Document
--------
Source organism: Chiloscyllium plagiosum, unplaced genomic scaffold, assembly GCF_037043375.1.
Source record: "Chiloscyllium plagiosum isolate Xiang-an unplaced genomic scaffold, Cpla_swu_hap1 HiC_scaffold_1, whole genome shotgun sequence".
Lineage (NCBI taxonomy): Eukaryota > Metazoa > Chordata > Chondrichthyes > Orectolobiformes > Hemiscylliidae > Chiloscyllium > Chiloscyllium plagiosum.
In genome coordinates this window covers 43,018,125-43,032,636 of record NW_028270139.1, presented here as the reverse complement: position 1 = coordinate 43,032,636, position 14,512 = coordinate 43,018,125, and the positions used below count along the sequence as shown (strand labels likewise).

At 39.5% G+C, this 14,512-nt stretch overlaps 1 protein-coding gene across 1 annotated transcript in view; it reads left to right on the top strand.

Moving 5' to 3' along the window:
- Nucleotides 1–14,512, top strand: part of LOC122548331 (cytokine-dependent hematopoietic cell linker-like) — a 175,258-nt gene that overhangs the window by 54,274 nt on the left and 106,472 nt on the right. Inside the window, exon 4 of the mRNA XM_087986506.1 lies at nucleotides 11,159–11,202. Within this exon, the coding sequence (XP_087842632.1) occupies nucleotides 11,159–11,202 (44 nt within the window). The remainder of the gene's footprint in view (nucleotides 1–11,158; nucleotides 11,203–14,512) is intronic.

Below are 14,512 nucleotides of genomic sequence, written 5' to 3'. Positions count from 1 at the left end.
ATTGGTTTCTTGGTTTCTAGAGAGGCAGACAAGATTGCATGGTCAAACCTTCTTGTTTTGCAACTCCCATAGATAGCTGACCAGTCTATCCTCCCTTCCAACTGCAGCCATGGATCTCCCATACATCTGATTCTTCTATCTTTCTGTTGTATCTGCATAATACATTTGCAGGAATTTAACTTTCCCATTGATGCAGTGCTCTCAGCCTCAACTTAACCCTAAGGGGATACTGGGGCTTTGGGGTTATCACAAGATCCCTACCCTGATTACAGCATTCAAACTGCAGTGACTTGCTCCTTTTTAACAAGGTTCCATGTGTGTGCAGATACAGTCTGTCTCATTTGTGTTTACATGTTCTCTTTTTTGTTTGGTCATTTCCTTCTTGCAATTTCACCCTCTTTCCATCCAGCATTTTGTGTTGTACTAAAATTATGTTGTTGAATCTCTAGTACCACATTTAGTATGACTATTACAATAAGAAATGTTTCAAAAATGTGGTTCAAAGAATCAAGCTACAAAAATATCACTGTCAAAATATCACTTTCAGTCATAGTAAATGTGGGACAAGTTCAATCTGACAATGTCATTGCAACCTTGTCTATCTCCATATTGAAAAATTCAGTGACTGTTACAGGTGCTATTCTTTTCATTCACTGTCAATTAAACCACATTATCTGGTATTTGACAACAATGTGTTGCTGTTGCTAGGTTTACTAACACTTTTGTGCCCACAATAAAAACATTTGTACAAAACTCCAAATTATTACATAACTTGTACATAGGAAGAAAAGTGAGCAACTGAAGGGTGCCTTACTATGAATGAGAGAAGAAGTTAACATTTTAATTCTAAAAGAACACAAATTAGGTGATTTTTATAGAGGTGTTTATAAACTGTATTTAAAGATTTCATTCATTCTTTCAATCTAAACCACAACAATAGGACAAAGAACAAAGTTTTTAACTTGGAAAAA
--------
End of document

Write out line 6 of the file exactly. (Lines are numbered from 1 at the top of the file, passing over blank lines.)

Moving 5' to 3' along the window: